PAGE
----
Obituaries, Oct. 13, 2022
This week we acknowledge the passing of musician Barry Stein, composer Toshi Ichiyanagi, and producer Brooks Arthur.
By Kerry Doole
Barry Stein, drummer with famed '60s Toronto band Richie Knight and The Mid-Knights, died on Oct. 8th, age 78. A cause of death has not been reported.
Stein joined the already formed The Mid-Knights in 1961, and played on the band's 1963 smash hit single Charlena, reportedly the first song by a Canadian group to reach No. 1 on the then all-powerful CHUM AM hit parade. The song was a cover first recorded by the LA R&B band The Sevilles. The Mid-Knights were signed to Arc Records by Bill Gilliland and the single was produced in-house by Ben Weatherby.
The group was a key component of the '60s Toronto scene and gigged extensively around southern Ontario. In 1965 they opened for the Rolling Stones at Maple Leaf Gardens. Along with Richie Knight, core group members included guitarist George Semkiw, and bassist Doug Chappell who later became an important Canadian record label executive.
Stein remained with the band through the '60s as it morphed into The Mid-Knights Blues Band, and then The Mid-Knights Revue, a soul-charged R&B unit featuring Richard Newell (aka King Biscuit Boy).
After closing out his musical career, Stein started his own accounting firm. Memorial donations may be made to the Heart & Stroke Foundation. Sources: Steeles Memorial Chapel, Lori Chappell, FYI, Garage Hangover
Brooks Arthur, the Grammy-winning record producer, music supervisor, and engineer who worked with some of the biggest names in rock, died on Oct. 9, age 86. A cause of death was not disclosed.
As an aspiring singer, Arthur began his music career while still in high school, landing a job in the mail room of Decca Records and taking singing classes with hopes of going pro. After graduation, he worked as a songwriter, writing hits such as At the Edge of Tears for Tony Orlando.
He later moved into engineering, starting at Associated Studios where he worked on hits such as What A Guy by the Raindrops, and My Boyfriend’s Back by the Angels, amongst others. This was followed by work with Phil Ramone at A&R Studios, where he contributed his engineering skills to records such as Brown Eyed Girl for Van Morrison, and Sweet Caroline for Neil Diamond.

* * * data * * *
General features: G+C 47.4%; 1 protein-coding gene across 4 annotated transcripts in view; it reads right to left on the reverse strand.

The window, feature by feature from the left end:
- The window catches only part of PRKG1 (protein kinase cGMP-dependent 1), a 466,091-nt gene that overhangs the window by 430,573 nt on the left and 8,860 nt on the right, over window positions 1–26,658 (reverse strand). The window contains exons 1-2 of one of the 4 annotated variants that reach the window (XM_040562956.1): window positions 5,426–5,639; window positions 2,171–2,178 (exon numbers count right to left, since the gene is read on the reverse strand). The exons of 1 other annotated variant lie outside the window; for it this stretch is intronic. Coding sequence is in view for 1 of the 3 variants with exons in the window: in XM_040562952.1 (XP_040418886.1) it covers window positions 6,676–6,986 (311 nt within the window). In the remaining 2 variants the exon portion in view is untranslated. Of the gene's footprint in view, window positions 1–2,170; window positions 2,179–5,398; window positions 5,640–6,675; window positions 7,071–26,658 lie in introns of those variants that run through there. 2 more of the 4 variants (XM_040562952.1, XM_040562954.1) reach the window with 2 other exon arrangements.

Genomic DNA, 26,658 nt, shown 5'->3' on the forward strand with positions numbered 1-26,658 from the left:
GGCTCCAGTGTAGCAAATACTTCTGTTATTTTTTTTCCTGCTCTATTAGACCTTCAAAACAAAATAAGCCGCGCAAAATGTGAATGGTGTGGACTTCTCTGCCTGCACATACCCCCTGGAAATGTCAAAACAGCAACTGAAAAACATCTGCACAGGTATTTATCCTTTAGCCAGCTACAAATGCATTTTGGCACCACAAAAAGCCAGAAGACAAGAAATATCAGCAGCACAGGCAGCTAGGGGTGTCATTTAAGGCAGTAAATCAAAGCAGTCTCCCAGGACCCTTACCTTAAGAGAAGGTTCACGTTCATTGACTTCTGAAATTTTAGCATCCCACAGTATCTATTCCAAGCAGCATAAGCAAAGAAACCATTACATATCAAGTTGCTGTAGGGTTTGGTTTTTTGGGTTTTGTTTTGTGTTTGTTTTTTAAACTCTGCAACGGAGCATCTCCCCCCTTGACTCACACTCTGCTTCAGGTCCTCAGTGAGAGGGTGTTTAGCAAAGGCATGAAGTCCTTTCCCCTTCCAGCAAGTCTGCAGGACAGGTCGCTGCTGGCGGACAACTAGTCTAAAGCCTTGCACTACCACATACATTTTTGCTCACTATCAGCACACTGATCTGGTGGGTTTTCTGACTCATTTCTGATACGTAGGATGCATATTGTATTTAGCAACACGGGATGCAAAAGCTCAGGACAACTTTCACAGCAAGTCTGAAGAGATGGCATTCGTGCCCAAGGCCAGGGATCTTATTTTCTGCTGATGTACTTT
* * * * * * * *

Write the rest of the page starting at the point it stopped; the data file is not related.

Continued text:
In 1976, Arthur won his first Grammy for Janis Ian’s hit At Seventeen, the first of three he would win, with more than 20 nominations over the course of his career.
In the mid-70s, he launched his own Studio, First Century Sound, overseeing recording for Diamond, Morrison, Evie Sands and his own band, Brooks Arthur Ensemble. He later launched 914 Studios where Bruce Springsteen recorded his debut studio album, Greetings from Asbury Park.
Other artists Arthur collaborated with during his long and storied career include Ashford & Simpson, Art Garfunkel, The Grateful Dead, Burt Bacharach, Bernadette Peters, Bette Midler, Blood, Sweat & Tears, Brook Benton, Deborah Harry, Debbie Boone, Dusty Springfield, Gordon Lightfoot, Jerry Lee Lewis, Liza Minnelli, Miriam Makeba, Bobby Darin, Peggy Lee, and Richie Havens, among many others.
After relocating to Los Angeles, Arthur turned his attention to comedy, producing albums for the likes of Robin Williams, Norm McDonald and Adam Sandler.
Sources: Celebrity Access
Toshi Ichiyanagi, an influential avant-garde composer and pianist and the first husband of Yoko Ono, has died at age 89.
Boing Boing notes that "like John Cage, with whom he studied in New York City in the 1950s, Ichiyanagi employed random chance as a compositional technique and combined traditional Japanese instruments, Western instruments, and electronic sound in his music. Founder of the Tokyo International Music Ensemble, Ichiyanagi also served as the longtime artistic director of the Kanagawa Arts Foundation.
"He was known for collaborations that defied the boundaries of genres, working with Jasper Johns and Merce Cunningham, as well as innovative Japanese artists like architect Kisho Kurokawa and poet-playwright Shuji Terayama, as well as with Ono, with whom he was married from 1956 to 1962.
Japanese traditional music inspired and emboldened him, he said, because it was not preoccupied with the usual definitions of music as "temporal art," or what he called "divisions," such as relative and absolute, or new and old. Sources: Boing Boing, Wikipedia